For some ideas about electronic circuits, check this book, it is an old but respected source.

EDIT: to clarify better the answer to part 2), you practically never produce a square wave (or any other waveform) by summing harmonics, but you use a special circuit that produces the desired waveform (search Wikipedia for "astable multivibrator" for a circuit generating square waves). And given enough resources you will be able to achieve a "as square as desired" (albeit not exactly square) wave..

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Is a square wave always a sum of harmonics or can we produce a square wave by quickly changing voltage?

From a synthesis point of view, a square wave can be synthesized via the summation of an infinity of sine waves of appropriate frequency, phase and amplitude.

From an analysis point of view, a square wave can be decomposed into an infinity of sine wave components of appropriate frequency, phase and amplitude.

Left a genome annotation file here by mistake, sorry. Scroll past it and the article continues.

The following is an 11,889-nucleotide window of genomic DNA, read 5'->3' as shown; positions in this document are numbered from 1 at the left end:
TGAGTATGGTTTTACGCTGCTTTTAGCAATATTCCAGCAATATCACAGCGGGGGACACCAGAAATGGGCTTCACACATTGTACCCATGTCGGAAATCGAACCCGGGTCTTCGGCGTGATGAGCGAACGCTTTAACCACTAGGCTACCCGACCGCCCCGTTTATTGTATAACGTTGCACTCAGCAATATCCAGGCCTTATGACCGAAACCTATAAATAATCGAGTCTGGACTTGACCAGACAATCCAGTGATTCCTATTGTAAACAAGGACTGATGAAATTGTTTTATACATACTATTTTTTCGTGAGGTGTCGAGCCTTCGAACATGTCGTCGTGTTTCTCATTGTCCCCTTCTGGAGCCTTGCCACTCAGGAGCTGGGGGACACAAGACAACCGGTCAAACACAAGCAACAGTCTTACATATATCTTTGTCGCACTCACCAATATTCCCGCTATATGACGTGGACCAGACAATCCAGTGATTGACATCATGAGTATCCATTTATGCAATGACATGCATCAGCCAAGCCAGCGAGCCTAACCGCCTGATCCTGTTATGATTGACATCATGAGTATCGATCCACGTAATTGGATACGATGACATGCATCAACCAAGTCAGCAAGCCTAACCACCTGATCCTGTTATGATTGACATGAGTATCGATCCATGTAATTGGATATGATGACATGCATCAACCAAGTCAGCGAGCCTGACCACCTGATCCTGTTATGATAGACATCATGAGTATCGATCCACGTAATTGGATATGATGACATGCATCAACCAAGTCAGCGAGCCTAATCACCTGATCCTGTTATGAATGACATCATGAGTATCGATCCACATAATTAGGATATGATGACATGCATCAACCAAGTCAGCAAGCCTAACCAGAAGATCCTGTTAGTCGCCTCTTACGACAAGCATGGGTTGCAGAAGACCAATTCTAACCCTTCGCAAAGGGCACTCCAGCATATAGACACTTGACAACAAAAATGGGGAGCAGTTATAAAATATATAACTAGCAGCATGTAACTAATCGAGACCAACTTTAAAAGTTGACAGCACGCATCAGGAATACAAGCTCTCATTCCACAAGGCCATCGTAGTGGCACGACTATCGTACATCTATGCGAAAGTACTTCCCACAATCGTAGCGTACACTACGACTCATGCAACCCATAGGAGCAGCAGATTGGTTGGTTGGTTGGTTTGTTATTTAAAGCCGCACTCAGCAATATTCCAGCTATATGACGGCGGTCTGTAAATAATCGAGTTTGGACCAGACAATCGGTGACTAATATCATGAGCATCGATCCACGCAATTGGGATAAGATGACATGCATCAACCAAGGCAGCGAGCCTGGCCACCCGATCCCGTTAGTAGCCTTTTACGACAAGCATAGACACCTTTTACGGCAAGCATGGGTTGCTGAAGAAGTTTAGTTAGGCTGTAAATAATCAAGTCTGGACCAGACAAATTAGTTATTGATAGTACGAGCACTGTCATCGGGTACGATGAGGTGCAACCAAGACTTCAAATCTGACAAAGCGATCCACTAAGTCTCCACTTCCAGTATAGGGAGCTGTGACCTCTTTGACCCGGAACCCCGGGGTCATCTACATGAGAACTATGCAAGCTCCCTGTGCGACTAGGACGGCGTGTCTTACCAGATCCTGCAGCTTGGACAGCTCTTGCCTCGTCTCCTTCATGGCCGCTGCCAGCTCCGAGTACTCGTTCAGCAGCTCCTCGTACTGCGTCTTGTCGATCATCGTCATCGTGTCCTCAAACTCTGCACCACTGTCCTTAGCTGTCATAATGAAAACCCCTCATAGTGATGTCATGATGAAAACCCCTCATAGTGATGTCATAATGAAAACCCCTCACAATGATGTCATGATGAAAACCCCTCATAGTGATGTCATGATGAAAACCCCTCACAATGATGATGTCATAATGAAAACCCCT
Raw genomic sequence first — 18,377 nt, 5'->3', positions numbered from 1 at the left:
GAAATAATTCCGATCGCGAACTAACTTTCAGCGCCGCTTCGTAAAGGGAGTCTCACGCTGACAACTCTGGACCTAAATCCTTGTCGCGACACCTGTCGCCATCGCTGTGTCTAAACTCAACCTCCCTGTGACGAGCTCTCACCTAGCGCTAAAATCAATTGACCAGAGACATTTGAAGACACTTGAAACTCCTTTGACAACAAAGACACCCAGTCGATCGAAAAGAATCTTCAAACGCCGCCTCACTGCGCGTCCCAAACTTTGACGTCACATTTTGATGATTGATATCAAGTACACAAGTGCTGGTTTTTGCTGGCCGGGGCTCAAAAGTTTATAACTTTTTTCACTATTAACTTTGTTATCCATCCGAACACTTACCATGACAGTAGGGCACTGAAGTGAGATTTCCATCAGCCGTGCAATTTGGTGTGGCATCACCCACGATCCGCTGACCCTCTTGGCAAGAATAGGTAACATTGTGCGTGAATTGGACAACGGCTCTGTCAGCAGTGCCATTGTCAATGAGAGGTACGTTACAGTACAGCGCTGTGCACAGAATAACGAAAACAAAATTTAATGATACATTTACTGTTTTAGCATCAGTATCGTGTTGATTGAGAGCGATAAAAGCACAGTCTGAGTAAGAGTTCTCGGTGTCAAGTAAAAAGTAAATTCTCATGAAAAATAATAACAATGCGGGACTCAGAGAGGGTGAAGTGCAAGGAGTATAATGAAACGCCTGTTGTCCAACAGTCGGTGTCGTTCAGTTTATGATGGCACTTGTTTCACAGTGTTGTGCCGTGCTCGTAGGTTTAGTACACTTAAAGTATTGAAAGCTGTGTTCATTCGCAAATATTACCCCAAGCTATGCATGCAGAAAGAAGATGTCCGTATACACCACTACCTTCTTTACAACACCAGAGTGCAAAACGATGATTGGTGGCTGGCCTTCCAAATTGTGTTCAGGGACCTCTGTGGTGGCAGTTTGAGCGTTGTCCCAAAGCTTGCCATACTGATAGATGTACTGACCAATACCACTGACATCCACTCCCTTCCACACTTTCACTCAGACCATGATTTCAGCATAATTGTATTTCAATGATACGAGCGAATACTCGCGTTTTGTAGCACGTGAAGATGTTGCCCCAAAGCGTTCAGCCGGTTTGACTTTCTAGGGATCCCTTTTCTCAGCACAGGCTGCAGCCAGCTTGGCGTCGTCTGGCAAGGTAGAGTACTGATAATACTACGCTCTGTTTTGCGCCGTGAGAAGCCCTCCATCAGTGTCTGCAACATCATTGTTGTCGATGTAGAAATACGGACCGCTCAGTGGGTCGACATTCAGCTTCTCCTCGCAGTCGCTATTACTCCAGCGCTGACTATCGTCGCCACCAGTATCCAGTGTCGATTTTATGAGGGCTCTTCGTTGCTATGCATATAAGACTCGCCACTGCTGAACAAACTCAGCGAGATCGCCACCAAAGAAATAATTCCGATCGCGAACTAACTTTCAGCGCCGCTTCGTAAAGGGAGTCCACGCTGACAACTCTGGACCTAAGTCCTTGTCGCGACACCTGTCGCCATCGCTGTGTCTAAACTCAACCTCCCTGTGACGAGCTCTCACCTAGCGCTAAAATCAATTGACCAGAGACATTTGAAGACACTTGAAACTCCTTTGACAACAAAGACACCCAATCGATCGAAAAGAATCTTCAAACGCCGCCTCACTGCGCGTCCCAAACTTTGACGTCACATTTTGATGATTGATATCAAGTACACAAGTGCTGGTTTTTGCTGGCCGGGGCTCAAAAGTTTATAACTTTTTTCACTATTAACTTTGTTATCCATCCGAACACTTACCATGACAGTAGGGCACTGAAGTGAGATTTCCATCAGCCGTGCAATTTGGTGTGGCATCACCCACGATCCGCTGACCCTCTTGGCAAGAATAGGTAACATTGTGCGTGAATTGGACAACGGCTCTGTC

So, if the system does not have a bandwidth extending to infinity, it cannot produce a genuine square wave regardless.

Consider the domain of electric circuit signals; voltage and current waveforms.

Since any physical circuit forms a loop of finite extent, the circuit has inductance. Thus, the current in the circuit must be continuous.

Similarly, any physical circuit has capacitance due to separated conductors. Thus, the voltage across the conductors must be continuous.

Since a genuine square wave is discontinuous, a physical voltage or current waveform cannot be an ideal square wave.

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How square can we make a square wave? Mostly it's a matter of rise time and fall time - how quickly the voltage transitions from one level to the other. Easily a few nanoseconds, and with the right parts, a fraction of a nanosecond. I was routinely making and measuring voltage pulses of half a nanosecond width - and that was back in the 1980s.